Do you see a pattern? We prevent our children from using tools, from becoming creatively engaged. By fearing that they'll make a mess, we make a mess of them and they grow up to be both clueless and irresponsible.

three simple tools

These three simple, once taken for granted tools each share a common technology: that required for making, forging, and sharpening steel. Each is designed to cut wood, each has a specific function and each requires some skill to use effectively. With greater levels of skill, each of these can operate outside its range of purpose. For example, you could use the knife or chisel to do the work of the plane, but it would take far greater skill and effort. The plane was specifically designed using knife and chisel making technology to eliminate the need for skill and attention that use of either the chisel or knife would require to meet its specific purpose.

While we take common tools for granted in the same way we use our hands unconsciously 10,000 times or more each day, tools themselves are a collectivization and expression of human knowledge, focused toward the expression of skill. Each tool was designed upon the legacy and understanding of other tools toward the purpose of certainty* in its use.

We think of discourse (whether written or spoken) as being the means through which knowledge is passed between individuals, groups, and generations. But we will only come to a clear understanding of our humanity when we understand that the objects that inhabit our lives do the same thing, and that tools actually do much, much more. They impart the cumulative skill gathered through multiple generations, placing it's potential in fresh hands. The difference between most objects and the tools we use is that tools actually empower us as human beings to create.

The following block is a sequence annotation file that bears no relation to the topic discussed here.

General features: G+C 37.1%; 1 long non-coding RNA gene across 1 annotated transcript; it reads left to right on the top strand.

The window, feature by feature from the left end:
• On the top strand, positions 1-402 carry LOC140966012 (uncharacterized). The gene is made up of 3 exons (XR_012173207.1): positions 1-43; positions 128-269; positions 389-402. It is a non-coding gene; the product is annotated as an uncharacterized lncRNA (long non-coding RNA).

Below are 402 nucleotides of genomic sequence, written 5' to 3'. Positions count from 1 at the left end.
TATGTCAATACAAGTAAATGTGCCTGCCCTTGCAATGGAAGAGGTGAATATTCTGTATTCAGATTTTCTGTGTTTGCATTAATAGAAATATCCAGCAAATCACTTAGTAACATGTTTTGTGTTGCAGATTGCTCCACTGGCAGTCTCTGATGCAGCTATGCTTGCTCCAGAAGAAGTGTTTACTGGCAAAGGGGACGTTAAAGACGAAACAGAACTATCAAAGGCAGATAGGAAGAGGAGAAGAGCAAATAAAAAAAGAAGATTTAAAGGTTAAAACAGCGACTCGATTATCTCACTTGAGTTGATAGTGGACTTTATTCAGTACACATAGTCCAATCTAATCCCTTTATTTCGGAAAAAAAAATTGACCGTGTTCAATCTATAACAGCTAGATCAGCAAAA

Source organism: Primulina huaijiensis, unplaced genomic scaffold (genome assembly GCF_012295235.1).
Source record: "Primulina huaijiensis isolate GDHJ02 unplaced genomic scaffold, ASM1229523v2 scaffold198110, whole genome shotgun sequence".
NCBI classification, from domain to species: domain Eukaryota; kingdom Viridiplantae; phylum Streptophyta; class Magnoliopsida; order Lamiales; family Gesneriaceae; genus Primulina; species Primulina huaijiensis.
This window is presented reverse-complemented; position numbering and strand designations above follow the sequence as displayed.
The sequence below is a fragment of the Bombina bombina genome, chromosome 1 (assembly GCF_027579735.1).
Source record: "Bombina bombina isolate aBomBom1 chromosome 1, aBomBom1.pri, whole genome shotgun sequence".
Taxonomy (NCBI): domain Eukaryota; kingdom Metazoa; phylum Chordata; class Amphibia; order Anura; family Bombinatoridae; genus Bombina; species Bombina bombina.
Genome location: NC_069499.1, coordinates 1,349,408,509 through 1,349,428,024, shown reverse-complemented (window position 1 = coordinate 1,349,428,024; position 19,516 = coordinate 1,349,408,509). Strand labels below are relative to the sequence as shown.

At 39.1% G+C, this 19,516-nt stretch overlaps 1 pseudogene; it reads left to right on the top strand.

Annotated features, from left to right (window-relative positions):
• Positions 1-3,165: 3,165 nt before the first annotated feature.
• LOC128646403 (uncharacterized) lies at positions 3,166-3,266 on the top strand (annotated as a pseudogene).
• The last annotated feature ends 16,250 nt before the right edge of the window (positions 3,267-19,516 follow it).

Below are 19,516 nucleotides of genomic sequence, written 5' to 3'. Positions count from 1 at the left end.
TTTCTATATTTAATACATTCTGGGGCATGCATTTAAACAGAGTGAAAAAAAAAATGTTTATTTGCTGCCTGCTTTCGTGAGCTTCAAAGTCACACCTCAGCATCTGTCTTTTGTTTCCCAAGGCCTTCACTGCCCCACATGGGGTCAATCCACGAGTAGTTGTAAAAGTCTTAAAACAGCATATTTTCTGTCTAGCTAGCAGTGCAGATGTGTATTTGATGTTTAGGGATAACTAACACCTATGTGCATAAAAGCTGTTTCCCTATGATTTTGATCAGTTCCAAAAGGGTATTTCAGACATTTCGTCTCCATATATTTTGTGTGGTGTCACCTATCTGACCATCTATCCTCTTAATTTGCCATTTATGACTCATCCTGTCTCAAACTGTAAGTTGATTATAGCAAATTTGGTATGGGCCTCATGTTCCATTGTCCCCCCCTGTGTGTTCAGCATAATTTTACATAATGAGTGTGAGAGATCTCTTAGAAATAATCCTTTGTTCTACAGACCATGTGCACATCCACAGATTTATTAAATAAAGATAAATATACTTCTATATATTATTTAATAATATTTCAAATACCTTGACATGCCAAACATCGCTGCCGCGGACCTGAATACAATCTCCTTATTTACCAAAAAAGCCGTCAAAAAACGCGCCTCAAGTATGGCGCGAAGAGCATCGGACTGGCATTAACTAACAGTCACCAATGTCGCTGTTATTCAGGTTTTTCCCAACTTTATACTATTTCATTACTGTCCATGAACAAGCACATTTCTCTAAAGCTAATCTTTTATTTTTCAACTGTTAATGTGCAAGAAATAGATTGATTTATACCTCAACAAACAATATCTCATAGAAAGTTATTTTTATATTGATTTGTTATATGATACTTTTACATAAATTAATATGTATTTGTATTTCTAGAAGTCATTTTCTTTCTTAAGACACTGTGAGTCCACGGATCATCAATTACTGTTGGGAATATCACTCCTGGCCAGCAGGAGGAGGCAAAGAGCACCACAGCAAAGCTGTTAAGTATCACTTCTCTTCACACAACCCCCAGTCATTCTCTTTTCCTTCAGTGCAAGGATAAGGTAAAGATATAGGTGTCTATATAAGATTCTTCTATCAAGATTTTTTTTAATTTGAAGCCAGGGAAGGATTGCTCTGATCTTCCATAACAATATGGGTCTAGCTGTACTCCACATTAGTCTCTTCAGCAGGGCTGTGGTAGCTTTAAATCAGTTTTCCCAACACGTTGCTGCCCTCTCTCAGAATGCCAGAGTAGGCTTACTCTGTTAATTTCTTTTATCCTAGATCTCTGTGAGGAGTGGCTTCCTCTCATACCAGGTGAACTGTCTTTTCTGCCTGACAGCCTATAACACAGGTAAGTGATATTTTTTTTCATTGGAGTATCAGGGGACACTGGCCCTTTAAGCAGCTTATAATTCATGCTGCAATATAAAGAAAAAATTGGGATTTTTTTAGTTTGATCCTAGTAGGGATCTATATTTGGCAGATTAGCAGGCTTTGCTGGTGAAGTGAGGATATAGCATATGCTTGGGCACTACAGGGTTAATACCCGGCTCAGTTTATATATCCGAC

Sadly, the objects we select to fill the lives of our children, do not. And so, in a nutshell, this is the order of power... words, objects, tools. what we give children is schools often is hung up on the first alone.

*by certainty, I make reference to David Pye.

Friday, February 26, 2010

Martin Heidegger on Technology

Martin Heidegger explored our relationship with technology in his essay, "The Question Concerning Technology," with the idea being that understanding our relationship with technology would illuminate "being," that is, what we are as human beings... at least from a discursive approach. I've been attempting to read it. Give me a plank of hard maple and I'll make better headway. But let me attempt to offer Heidegger's technology in a nutshell. Heidegger talks about Gestell, a German term translated as "enframing". You place a frame around something and it brings qualities of understanding, revealing aspects of our humanity or aspects of our universe. At one time, when we worked with our hands, technology was a means of enframing through which we discovered things about ourselves. The early making of technological devices to explore scientific reality was a driving force in scientific research. Enframing can work the other way as well, concealing things from our attention. Think of the thermostat that controls your heating and air. It is a technological device that overrides the need for greater attention in maintaining human comfort, making what was once conscious, now unconscious.